I have always sucked at sharpening.
When I was a kid I loved whittling with a pocket knife. I remember spending forever one day with a small stone grinding away at my pocket knife trying to make it sharp. After an hour or two of scrubbing away at it, my uncle Ed let me see his pocket knife. Holy cow! That thing was sweet! I never felt a blade so sharp, and it was amazing how much better it worked on the stick I had.
I asked him how to sharpen like that, and he said to keep at it. Someday it would just "click," and I would then know all the mystery of sharpening a knife.
Looking back, decent steel and a decent sharpening stone probably would have made more of an improvement than continuing to do the same thing.
Fast forward a couple decades, and needless to say, I never got a knife blade any sharper than that. That is, until I got in to woodworking with hand tools. Now I absolutely needed sharp.
Advice at that time was still a bit on the sketchy side. I was told to hold a chisel at an angle on the sharpening stone, and rub it back and forth, making sure that no matter what, I maintained the same angle the whole time.
Easier said than done for a beginner. Especially when moving through the different grits.
Finally, in frustration, I bought Leonard Lee's book, "The Complete Guide to Sharpening," and more importantly his accompanying video. Happily, he starts with sharpening kitchen knives, and his methods are easily repeatable.
The next big jump for me in my quest for sharpness was Christopher Schwarz's video, "Handplane Basics." This video really shows how to sharpen plane blades fast and easy.
Both of these authors advocate microbevels. This may spark a few questions:
- Is it possible to get sharp without microbevels?
- Do any of the old woodworking books mention microbevels?
- Are there big name woodworkers out there advocating and deriding one way or the other?
So here are my two cents:
Without the use of microbevels, I don't think I probably ever would have discovered "sharp," and my woodworking pursuits probably would have ended in my few tools being hawked on eBay. I suspect it may be the same for a zillion other amateur woodworkers.
Think about it. Most of the old-timers, as well as many of today's advocates of sharpening without a microbevel, learned sharpening in their professional apprenticeship. In a professional cabinet shop, time is money, and sharpening freehand is by far the fastest way to do it. As long as you can do it. Hobby woodworking has never been lucrative in the old days, like it is today.
Having a master walk you through it, and then having him give you every chisel in the shop to sharpen, followed by him dropping them all on the floor for you to do over, is a fantastic way to learn to sharpen. The benefit is if you are in the middle of an operation, and you can just step over to the stone and make a few swipes to refresh an edge, you can get back to work making money.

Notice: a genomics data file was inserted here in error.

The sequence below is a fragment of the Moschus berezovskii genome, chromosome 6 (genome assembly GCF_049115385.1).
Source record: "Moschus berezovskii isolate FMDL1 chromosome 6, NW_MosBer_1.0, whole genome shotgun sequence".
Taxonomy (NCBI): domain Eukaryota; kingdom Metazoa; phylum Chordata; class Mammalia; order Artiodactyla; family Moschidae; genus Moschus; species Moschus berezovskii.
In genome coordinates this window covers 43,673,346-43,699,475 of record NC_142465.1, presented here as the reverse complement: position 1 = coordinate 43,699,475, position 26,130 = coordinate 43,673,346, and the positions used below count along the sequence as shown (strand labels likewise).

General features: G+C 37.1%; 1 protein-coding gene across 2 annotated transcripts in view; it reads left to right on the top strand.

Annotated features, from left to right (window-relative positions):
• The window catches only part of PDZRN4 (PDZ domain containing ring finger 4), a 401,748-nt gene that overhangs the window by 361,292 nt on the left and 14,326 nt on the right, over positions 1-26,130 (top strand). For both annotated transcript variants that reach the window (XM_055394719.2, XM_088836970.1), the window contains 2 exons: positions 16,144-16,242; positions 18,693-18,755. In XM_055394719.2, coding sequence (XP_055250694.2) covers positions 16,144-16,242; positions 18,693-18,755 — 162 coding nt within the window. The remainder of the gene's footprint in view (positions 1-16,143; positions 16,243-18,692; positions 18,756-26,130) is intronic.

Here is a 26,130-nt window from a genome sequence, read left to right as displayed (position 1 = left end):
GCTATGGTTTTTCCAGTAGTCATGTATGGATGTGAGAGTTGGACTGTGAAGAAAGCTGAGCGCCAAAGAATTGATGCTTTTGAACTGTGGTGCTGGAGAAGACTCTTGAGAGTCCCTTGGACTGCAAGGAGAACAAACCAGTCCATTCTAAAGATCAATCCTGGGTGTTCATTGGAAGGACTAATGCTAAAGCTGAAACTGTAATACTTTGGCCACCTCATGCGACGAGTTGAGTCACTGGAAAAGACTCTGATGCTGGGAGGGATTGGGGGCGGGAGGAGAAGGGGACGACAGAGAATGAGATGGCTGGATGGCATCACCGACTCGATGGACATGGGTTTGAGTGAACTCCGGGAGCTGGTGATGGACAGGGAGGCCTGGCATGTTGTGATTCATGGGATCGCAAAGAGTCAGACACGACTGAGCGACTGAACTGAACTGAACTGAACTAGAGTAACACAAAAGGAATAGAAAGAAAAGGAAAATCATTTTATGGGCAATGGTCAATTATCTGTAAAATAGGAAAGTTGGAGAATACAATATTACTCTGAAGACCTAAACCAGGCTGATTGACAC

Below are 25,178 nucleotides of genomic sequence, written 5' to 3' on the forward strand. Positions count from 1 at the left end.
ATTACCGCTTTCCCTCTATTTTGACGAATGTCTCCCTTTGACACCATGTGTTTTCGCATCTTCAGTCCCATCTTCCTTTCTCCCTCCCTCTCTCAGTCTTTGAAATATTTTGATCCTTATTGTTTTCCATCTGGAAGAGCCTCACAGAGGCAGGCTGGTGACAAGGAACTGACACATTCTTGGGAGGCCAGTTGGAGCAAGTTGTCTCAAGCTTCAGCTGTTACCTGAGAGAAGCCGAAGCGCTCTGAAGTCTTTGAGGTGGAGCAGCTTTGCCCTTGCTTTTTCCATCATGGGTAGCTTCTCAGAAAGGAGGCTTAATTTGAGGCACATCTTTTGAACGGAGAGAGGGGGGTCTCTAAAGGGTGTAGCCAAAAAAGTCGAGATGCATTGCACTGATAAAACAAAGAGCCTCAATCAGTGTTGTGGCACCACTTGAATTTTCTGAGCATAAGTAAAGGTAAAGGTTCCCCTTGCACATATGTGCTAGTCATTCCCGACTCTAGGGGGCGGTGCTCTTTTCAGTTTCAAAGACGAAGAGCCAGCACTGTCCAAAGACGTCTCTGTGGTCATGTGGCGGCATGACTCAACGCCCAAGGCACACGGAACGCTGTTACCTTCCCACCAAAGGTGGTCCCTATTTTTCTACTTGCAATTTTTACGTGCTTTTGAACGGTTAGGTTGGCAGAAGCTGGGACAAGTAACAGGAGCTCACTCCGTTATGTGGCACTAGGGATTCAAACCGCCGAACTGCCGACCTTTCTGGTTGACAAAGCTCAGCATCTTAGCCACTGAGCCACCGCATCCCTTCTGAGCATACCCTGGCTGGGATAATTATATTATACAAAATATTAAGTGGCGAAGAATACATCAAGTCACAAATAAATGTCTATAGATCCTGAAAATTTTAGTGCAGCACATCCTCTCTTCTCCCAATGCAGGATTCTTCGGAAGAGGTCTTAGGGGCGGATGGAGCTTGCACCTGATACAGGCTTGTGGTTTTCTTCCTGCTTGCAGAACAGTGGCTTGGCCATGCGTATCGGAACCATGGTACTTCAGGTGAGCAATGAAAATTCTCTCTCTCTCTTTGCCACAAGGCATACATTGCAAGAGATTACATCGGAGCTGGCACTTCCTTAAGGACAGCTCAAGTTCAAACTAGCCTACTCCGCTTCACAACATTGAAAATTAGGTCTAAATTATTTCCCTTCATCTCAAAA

The rest of us do not have those kinds of resources, and learning tricks from a video can be a valuable experience.
What do microbevels do? They give an absolute beginner a shot at knowing "sharp" and getting on with working wood without the tool gettng in the way. Honing guides and angle jigs allow us to repeat movements and angles without having the muscle memory won over years in a professional cabinet shop.
I am an amateur woodworker, with only four or five hours of shop time a week. If there are others out there like me, and I suspect there are, how long will we have to work before sharpening freehand "clicks," and we can stop wasting time sharpening and start working wood? My guess is by the time that happens, most would give up.
Go ahead, and buy a honing guide. Roubo and Moxon didn't use one, but guess what? Your shop looks a lot different than theirs. If you are an amateur, and struggle with your stones, a microbevel will be a revelation.
Before you poo-poo microbevels and honing guides, think if you could work with tools sharpened this way. Chances are you are a little faster doing it freehand, but you also have some experience with it. If it takes twice as long to sharpen because of the honing guide, that still is not going to cost the amateur woodworker any labor. But, we do get a truly sharp blade to work with.
Once I learned what "sharp" was, I was then able to learn how to repeat that freehand. But, I still use a honing guide 90% of the time. It is easy for me, and it works. You will need freehand sharpening skills to do things like heavily cambered blades, or profiles, but learning it on a honing guide will show you the way.
Let's face it. We are woodworkers in order to work wood. As Christopher Schwarz says, I enjoy making tools dull a lot more than making them sharp. If you can start your journey with a truly sharp blade, your path will be a lot smoother than mine was. Over time you will learn and refine more sharpening skills. Why not do it while having success actually building stuff?